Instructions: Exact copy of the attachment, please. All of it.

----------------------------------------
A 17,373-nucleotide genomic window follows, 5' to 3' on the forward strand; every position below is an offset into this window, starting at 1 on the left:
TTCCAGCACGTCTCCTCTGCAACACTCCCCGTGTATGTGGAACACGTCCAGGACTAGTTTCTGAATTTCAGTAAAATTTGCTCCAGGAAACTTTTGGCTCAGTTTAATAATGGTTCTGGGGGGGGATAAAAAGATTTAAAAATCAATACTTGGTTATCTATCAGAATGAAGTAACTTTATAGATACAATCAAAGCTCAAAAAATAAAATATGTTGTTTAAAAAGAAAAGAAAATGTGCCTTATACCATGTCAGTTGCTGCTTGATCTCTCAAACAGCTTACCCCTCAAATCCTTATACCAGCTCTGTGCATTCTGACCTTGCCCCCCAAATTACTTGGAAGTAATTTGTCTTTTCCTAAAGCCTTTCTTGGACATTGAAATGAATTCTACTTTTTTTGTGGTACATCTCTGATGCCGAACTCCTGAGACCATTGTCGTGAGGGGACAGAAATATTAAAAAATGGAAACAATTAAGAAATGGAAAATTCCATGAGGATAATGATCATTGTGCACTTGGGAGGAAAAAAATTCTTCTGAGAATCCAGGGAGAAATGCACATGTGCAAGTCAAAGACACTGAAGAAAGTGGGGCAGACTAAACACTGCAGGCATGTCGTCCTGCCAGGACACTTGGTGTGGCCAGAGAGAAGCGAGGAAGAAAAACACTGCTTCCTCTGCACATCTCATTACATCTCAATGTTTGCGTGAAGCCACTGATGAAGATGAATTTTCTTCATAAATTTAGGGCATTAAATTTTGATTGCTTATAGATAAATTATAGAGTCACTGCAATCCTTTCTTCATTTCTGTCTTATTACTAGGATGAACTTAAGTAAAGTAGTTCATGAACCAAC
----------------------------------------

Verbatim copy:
A 17,373-nucleotide genomic window follows, 5' to 3' on the forward strand; every position below is an offset into this window, starting at 1 on the left:
TTCCAGCACGTCTCCTCTGCAACACTCCCCGTGTATGTGGAACACGTCCAGGACTAGTTTCTGAATTTCAGTAAAATTTGCTCCAGGAAACTTTTGGCTCAGTTTAATAATGGTTCTGGGGGGGGATAAAAAGATTTAAAAATCAATACTTGGTTATCTATCAGAATGAAGTAACTTTATAGATACAATCAAAGCTCAAAAAATAAAATATGTTGTTTAAAAAGAAAAGAAAATGTGCCTTATACCATGTCAGTTGCTGCTTGATCTCTCAAACAGCTTACCCCTCAAATCCTTATACCAGCTCTGTGCATTCTGACCTTGCCCCCCAAATTACTTGGAAGTAATTTGTCTTTTCCTAAAGCCTTTCTTGGACATTGAAATGAATTCTACTTTTTTTGTGGTACATCTCTGATGCCGAACTCCTGAGACCATTGTCGTGAGGGGACAGAAATATTAAAAAATGGAAACAATTAAGAAATGGAAAATTCCATGAGGATAATGATCATTGTGCACTTGGGAGGAAAAAAATTCTTCTGAGAATCCAGGGAGAAATGCACATGTGCAAGTCAAAGACACTGAAGAAAGTGGGGCAGACTAAACACTGCAGGCATGTCGTCCTGCCAGGACACTTGGTGTGGCCAGAGAGAAGCGAGGAAGAAAAACACTGCTTCCTCTGCACATCTCATTACATCTCAATGTTTGCGTGAAGCCACTGATGAAGATGAATTTTCTTCATAAATTTAGGGCATTAAATTTTGATTGCTTATAGATAAATTATAGAGTCACTGCAATCCTTTCTTCATTTCTGTCTTATTACTAGGATGAACTTAAGTAAAGTAGTTCATGAACCAAC